BRUNSWICK — Basketball wasn’t working for Payton Goodwin.

She was in eighth grade when she realized she didn’t have much of an interest or much of a flair for the game. Her father, Jim, an assistant track and field coach at Skowhegan, had an idea.

“I wasn’t really that deep into basketball, so when I was in eighth grade it wasn’t really the most fun time,” she said. “He was like ‘Well, in high school, there’s indoor track. So you should try outdoor track this year and see if you like it.’

“So I tried it. It wasn’t really high pressure, just to see if I liked it. And I fell in love with it.”

Now a senior at Lawrence, Goodwin has become the Bulldogs’ ace, a jumping and running star who single-handedly makes the Bulldogs a Kennebec Valley Athletic Conference contender this winter.

But that’s only part of it. The work doesn’t stop for Goodwin. When the Lawrence meets and practices are over, she’s at home lifting weights, or finding extra practice time at Colby College. And even when Lawrence’s track season ends late in the spring, Goodwin’s doesn’t. She coaches at the Winslow summer track program, which feeds the Lawrence team, helping to shape the next wave of high school track and field stars.

On the track, she ensures Lawrence is competitive in the present. Off it, she helps make sure it’ll stay that way in the future.

“She’s just got a great heart, big heart,” said Winslow track coach Ken Nadeau, who oversees Goodwin and the rest of the Winslow summer program. “Good personality. She just works really, really hard, and I think the kids know that, so they spend time with her. She has that natural draw about her, especially with the littler kids.”

Goodwin is the heart of the Lawrence girls’ team. The defending Class B long jump state champion last spring in outdoor has been no less effective this winter, competing in 12 events in four meets. She’s finished no worse than third in any of them and has won seven, including three wins apiece in the long jump and the triple jump.

That’s why track clicked for her right away, she said. Put in the work, and you reap the rewards.

“I think the thing that drives me most to track and field is knowing how well I can do and how hard I can push myself,” said Goodwin, who also runs the 400 and the 800, where she picked up the other first-place finish. “All these countless hours actually mean something, like a medal or a place.”

Goodwin doesn’t skimp on the work. At home, she’s using her family’s weight room to build strength, but she also uses study hall periods in school to head over to Colby and get more practice in. Even if Lawrence doesn’t have practice, she’ll go to Skowhegan and work with her father, who coaches the Indians’ jumpers.

“Track is my favorite sport, and it’s the one I put most of my time into,” she said. “I also tried cross country this year, which is like track. It’s basically all I train for.”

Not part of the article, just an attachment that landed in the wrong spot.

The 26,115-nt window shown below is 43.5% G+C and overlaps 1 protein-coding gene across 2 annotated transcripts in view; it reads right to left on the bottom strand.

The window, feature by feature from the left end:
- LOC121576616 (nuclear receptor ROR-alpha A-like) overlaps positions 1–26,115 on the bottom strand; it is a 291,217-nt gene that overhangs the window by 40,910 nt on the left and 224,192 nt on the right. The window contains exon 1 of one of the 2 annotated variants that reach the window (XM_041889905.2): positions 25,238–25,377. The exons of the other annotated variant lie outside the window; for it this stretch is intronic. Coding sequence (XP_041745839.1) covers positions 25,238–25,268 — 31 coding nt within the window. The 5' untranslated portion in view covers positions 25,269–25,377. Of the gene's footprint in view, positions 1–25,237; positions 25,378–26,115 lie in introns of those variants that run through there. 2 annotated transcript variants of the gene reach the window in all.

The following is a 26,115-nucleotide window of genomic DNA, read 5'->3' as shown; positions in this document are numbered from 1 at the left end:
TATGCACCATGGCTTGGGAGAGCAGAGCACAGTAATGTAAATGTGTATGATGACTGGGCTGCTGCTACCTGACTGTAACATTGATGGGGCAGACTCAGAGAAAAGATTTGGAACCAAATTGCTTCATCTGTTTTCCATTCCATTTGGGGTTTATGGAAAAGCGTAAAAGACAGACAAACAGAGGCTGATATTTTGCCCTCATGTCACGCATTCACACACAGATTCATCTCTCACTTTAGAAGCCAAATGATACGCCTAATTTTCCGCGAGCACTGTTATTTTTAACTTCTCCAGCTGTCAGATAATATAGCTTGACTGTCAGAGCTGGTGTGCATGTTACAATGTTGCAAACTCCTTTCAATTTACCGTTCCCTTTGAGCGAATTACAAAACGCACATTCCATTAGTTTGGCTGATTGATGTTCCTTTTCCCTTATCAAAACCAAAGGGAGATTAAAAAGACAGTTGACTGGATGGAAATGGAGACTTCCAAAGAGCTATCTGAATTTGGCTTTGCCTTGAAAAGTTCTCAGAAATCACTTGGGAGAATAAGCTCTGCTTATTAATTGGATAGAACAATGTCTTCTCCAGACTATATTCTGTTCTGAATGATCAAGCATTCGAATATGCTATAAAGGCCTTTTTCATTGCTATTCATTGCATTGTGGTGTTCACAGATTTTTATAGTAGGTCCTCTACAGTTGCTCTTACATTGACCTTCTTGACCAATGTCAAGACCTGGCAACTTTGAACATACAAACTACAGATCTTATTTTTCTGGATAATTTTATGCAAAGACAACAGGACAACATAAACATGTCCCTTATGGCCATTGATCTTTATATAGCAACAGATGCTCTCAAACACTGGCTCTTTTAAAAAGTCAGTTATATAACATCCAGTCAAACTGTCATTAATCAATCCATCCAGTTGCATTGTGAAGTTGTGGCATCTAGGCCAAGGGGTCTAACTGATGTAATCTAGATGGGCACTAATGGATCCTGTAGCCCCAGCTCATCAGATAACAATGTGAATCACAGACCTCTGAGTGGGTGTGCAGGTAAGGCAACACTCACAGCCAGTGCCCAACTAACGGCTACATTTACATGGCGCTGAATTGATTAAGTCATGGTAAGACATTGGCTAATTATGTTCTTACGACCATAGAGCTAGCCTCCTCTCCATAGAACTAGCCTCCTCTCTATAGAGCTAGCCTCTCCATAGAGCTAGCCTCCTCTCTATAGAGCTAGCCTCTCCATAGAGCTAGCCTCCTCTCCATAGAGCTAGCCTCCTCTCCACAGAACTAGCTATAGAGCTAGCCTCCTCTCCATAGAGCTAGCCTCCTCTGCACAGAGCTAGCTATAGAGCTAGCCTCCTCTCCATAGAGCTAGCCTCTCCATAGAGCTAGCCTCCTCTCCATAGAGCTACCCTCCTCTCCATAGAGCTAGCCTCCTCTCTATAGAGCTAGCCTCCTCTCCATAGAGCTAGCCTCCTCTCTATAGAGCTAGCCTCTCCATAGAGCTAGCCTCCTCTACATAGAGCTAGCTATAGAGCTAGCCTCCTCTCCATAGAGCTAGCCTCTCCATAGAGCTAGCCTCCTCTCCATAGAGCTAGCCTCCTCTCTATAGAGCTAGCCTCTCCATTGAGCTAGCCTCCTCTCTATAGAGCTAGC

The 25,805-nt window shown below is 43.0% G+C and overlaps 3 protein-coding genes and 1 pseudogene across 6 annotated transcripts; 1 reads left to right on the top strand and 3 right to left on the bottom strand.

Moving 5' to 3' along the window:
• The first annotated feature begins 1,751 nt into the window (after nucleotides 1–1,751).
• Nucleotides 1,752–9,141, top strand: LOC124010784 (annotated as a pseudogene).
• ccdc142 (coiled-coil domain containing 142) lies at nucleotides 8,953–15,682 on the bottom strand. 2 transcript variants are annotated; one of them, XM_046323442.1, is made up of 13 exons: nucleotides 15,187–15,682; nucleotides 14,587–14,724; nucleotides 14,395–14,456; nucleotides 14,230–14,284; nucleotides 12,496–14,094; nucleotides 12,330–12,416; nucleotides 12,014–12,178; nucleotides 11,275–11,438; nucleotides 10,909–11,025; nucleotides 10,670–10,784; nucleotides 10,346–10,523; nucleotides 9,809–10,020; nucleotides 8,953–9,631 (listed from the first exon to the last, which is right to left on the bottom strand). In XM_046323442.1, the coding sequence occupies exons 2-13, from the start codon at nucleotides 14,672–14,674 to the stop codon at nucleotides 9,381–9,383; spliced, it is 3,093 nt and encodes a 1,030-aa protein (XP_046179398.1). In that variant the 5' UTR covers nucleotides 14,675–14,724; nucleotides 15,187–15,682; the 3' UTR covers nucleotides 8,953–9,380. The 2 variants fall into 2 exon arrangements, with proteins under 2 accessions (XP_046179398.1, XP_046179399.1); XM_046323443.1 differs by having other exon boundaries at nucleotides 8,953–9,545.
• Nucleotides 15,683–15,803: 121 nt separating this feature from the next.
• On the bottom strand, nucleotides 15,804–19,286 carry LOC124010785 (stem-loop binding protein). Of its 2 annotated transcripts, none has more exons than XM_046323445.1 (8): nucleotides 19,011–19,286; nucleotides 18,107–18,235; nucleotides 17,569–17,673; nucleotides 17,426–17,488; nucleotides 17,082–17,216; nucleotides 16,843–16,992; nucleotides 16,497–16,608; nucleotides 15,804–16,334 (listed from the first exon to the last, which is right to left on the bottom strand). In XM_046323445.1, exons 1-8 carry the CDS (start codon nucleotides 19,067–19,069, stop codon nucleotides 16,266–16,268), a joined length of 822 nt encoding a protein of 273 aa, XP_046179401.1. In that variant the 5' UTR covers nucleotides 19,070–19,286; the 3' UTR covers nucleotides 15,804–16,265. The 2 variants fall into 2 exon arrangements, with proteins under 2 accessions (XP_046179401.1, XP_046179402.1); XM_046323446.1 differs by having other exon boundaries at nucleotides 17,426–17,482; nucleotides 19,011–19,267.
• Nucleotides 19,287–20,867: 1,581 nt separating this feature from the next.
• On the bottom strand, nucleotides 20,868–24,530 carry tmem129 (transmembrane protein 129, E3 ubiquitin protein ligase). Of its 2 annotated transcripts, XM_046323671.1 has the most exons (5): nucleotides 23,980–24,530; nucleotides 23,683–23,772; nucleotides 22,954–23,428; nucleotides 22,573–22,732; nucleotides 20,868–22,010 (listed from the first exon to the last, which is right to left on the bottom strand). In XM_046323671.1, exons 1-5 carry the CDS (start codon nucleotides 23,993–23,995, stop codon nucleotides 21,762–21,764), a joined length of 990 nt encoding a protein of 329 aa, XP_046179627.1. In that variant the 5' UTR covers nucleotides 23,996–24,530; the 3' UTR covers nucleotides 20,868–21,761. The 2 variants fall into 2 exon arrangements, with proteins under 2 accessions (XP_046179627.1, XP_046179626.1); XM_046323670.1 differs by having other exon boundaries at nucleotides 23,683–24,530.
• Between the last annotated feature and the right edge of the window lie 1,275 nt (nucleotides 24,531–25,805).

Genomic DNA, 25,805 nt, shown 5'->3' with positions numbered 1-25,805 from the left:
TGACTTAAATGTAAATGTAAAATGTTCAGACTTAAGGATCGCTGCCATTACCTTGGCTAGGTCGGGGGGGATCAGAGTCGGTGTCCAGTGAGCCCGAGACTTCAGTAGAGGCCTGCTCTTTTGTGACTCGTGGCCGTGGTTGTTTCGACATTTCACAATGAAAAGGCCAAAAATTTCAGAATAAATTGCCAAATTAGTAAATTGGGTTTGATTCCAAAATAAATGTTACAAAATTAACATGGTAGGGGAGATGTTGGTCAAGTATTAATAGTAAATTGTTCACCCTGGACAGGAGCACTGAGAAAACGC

Nadeau doesn’t get to coach her, but he said he’s been able to see her dedication up close.

“She’s a really hard worker,” he said. “She’s all business, all the time. She really wants to define her craft.”

Nadeau and Goodwin become teammates in the summer, however. Lawrence doesn’t have its own program, so future Bulldogs go to Winslow’s. Goodwin’s focus is the triple jump, and she teaches it to kids ranging from middle schoolers to as young as 4 or 5 years old.

“Sometimes it’s like herding cats,” Nadeau said. “(But) she’s really kind, she’s kind of soft-spoken so it’s easy for kids to approach her.”

She said she loves the chance to shape young talent.

“I love working with the little kids and seeing them improve, because they drastically improve once you give them a few good workouts,” said Goodwin, whose brother Trey and sister Paige went through the program. “It’s great to be able to also help my siblings and get their passion going for track.”

When it comes to teaching technique, Goodwin’s found ways to get her points across. To encourage them to get their hands in the air on the jump, she tells the kids to give her a high-five. The younger ones like hearing her lessons on how to land.

“They always laugh when I tell them to make sure their butts are in the sand pit,” she said. “Because that’s how we should be jumping.”

“She’s a natural teacher,” Nadeau said. “She gets down to their level and she always has a smile, she’s always smiling and encouraging the littles to do what they’re there to do.”

Goodwin doesn’t just settle for cameos. Nadeau said she logged 70 hours, at least, at the program the past summer.

“Because of her positivity, I think she draws kids to the program,” he said. “That’s what you need as a coach, you need to have those types of leaders around. And she’s one of them.”

Nadeau said that leadership extends to Goodwin’s own team, which she’ll try to guide to KVAC success this winter and then in the spring.

That’ll mean leaning on the ace. Goodwin’s ready for it.

“I’m trying to do as many events as I can,” she said. “I’m really excited to see how we’re going to do as a team.”

Drew Bonifant — 621-5638

[email protected]

Twitter: @dbonifantMTM


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